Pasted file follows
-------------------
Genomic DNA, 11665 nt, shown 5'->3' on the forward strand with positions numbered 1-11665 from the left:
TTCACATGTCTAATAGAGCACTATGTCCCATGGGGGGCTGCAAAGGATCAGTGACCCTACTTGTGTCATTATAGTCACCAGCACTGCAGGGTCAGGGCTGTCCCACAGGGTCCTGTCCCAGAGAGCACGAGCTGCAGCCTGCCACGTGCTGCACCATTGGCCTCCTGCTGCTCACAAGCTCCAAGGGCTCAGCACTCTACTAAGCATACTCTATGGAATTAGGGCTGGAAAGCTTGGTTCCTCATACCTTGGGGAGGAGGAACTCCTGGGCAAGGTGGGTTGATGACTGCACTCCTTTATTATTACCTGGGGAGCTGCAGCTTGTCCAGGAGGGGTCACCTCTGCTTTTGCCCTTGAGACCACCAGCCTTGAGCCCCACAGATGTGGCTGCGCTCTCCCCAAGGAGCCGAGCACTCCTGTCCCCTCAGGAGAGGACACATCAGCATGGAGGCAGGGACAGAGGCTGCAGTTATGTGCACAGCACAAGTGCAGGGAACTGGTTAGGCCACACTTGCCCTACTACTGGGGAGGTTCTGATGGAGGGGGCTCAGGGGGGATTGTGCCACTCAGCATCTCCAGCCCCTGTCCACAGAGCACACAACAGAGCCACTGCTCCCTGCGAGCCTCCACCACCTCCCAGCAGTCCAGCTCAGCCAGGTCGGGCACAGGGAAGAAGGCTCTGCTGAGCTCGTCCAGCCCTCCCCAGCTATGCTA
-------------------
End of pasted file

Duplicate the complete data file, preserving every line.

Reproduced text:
Genomic DNA, 11665 nt, shown 5'->3' on the forward strand with positions numbered 1-11665 from the left:
TTCACATGTCTAATAGAGCACTATGTCCCATGGGGGGCTGCAAAGGATCAGTGACCCTACTTGTGTCATTATAGTCACCAGCACTGCAGGGTCAGGGCTGTCCCACAGGGTCCTGTCCCAGAGAGCACGAGCTGCAGCCTGCCACGTGCTGCACCATTGGCCTCCTGCTGCTCACAAGCTCCAAGGGCTCAGCACTCTACTAAGCATACTCTATGGAATTAGGGCTGGAAAGCTTGGTTCCTCATACCTTGGGGAGGAGGAACTCCTGGGCAAGGTGGGTTGATGACTGCACTCCTTTATTATTACCTGGGGAGCTGCAGCTTGTCCAGGAGGGGTCACCTCTGCTTTTGCCCTTGAGACCACCAGCCTTGAGCCCCACAGATGTGGCTGCGCTCTCCCCAAGGAGCCGAGCACTCCTGTCCCCTCAGGAGAGGACACATCAGCATGGAGGCAGGGACAGAGGCTGCAGTTATGTGCACAGCACAAGTGCAGGGAACTGGTTAGGCCACACTTGCCCTACTACTGGGGAGGTTCTGATGGAGGGGGCTCAGGGGGGATTGTGCCACTCAGCATCTCCAGCCCCTGTCCACAGAGCACACAACAGAGCCACTGCTCCCTGCGAGCCTCCACCACCTCCCAGCAGTCCAGCTCAGCCAGGTCGGGCACAGGGAAGAAGGCTCTGCTGAGCTCGTCCAGCCCTCCCCAGCTATGCTA